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Skydiver SURVIVES two parachute failures

WOMAN FALLS 5,000 FEET AS PARACHUTE AND BACKUP FAIL IN SKYDIVE, CRASHES INTO TREES AT 40MPH, SURVIVES: ‘IT’S A MIRACLE’

woman in Canada has miraculously survived after plummeting more than 5,000 feet (1,500 meters) during a skydiving accident.

The 30-year-old, who has not been named, fell into a wooded area after her main and backup parachutes failed to fully open in Trois-Rivières, Quebec, on August 10.

According to Radio Canada, the woman crashed into trees at a speed of at least 60 kilometers per hour (37 miles per hour).

She escaped with non-life-threatening injuries and is currently in hospital after suffering several fractures including broken vertebrae.

“It’s a miracle,” Denis Demers, who witnessed the woman drop from the sky, told Radio-Canada /CBC. “I don’t know how a person can survive a fall from an airplane like that.”

Another eyewitness, Océane Duplessis, described what she saw while she was about to board a different plane for her own jump.

“We watched all the way to the end. We kept hoping something would happen,” she said. “We were very worried. Very.”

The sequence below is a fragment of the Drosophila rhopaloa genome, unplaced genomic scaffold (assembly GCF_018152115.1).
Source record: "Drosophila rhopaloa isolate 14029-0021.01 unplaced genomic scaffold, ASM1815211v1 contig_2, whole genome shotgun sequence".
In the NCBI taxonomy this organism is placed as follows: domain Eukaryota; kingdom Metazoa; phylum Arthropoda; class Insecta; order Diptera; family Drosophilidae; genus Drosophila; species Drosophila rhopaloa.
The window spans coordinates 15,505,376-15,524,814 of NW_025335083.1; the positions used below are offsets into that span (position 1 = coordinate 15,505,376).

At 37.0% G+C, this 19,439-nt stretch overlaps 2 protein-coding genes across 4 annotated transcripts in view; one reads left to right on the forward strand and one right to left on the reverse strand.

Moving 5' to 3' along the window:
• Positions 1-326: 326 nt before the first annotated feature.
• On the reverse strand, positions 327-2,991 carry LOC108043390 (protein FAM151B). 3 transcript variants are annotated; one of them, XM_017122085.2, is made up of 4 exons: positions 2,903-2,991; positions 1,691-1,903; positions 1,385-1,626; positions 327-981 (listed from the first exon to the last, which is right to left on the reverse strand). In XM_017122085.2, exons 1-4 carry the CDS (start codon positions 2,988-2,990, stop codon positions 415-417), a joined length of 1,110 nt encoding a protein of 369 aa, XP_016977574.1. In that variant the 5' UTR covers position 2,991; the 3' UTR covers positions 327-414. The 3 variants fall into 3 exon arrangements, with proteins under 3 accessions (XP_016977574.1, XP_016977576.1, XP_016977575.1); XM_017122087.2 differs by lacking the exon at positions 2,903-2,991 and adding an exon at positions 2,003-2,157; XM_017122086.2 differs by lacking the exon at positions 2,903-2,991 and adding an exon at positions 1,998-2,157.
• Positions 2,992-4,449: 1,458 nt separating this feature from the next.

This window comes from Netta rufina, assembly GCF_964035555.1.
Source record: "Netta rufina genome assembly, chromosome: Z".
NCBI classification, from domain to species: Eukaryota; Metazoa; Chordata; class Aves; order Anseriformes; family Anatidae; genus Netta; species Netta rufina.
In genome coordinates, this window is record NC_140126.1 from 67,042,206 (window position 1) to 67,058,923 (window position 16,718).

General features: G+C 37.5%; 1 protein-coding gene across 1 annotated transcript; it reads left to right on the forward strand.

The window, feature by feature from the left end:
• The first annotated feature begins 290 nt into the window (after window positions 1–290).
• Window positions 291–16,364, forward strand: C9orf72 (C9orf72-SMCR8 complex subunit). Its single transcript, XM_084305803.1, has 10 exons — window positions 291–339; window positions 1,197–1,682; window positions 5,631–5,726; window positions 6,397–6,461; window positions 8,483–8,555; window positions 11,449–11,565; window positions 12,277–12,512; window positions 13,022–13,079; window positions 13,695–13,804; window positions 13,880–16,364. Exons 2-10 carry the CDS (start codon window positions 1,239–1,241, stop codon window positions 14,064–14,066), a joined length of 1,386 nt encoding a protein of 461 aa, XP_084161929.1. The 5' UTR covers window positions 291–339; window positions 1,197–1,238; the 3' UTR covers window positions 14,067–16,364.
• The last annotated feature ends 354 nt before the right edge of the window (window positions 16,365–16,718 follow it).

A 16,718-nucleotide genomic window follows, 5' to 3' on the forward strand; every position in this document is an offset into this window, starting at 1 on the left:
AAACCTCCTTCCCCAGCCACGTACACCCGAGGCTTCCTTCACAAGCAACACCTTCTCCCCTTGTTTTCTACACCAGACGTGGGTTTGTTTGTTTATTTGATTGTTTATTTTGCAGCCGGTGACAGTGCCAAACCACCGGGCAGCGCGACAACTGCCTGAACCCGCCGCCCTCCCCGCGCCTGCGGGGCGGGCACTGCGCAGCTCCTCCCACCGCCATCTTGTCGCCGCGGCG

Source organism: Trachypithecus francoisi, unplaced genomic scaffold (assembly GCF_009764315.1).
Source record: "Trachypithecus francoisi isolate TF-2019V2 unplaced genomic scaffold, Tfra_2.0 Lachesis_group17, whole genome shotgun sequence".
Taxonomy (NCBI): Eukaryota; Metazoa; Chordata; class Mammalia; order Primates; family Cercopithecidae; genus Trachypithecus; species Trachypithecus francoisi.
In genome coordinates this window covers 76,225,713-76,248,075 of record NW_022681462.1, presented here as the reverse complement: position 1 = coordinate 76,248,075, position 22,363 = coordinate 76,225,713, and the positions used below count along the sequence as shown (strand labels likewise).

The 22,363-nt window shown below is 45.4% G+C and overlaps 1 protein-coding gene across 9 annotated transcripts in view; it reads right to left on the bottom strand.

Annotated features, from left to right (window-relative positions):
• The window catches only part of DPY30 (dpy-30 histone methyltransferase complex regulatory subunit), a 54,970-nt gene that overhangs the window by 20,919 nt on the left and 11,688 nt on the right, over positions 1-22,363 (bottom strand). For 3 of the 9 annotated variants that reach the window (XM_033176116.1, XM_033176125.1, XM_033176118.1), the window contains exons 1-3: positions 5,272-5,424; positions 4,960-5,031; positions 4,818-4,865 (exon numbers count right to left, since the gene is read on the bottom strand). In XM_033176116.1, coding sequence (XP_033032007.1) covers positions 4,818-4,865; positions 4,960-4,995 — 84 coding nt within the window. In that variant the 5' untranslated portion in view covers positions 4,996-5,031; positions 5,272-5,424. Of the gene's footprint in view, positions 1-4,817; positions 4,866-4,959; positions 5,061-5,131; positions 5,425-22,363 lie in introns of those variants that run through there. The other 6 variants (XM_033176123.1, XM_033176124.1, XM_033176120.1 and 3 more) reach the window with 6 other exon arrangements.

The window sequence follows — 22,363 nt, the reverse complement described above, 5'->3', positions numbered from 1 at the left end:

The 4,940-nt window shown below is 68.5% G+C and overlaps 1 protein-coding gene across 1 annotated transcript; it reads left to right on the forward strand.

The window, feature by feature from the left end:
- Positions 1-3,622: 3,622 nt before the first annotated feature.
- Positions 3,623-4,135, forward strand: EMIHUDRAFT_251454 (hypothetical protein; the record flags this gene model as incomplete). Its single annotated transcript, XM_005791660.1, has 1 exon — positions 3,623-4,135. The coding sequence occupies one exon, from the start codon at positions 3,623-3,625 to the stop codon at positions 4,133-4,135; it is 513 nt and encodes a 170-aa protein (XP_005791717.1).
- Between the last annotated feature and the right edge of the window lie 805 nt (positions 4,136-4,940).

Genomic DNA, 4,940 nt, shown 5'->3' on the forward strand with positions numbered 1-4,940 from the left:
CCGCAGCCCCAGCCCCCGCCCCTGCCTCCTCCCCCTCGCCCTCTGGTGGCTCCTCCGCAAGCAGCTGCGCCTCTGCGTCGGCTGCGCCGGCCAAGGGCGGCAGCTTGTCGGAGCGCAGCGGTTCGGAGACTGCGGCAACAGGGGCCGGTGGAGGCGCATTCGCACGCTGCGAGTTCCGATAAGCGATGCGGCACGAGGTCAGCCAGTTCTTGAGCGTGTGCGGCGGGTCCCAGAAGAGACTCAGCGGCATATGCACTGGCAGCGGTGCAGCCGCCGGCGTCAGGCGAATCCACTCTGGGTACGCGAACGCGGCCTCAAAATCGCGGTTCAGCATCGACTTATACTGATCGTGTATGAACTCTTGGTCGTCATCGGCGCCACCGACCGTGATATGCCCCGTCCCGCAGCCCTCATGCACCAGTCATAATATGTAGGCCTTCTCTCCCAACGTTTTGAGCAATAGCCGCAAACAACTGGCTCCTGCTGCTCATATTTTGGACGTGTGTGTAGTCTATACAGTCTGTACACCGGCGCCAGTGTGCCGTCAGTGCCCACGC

The woman was taking part in a jump at the Parachutisme Adrénaline facility. Trois-Rivières police are investigating the incident to determine if there was any criminal negligence.

“Investigators met with witnesses of the event but the investigation is not yet finished,” a police spokesperson confirmed to Newsweek.

Parachutisme Adrénaline did not immediately respond to a request for comment. Police said the woman had previous skydiving experience.

According to the United States Parachute Association, there were 13 skydiving fatalities in the U.S. in 2018, the equivalent to one death in every 253,669 skydives. There were 2,147 injuries in the U.S. last year, or one in every 1,536 skydives.

In June, a skydiving company operating at a Colorado airport experienced its fourth skydiving fatality within 12 months. Brock Barto, 29, died from his injuries following a jump at Longmont’s Vance Brand Municipal Airport, where Mile-Hi Skydiving operates.

“From all accounts his ‘chute was functioning properly,” Longmont police Sergeant John Wederquist told The Denver

Post. “He just misjudged his swooping landing, and impacted the ground hard.”

At the time, there had been six skydiving fatalities in the U.S. in 2019, three of which occurred at Mile-Hi.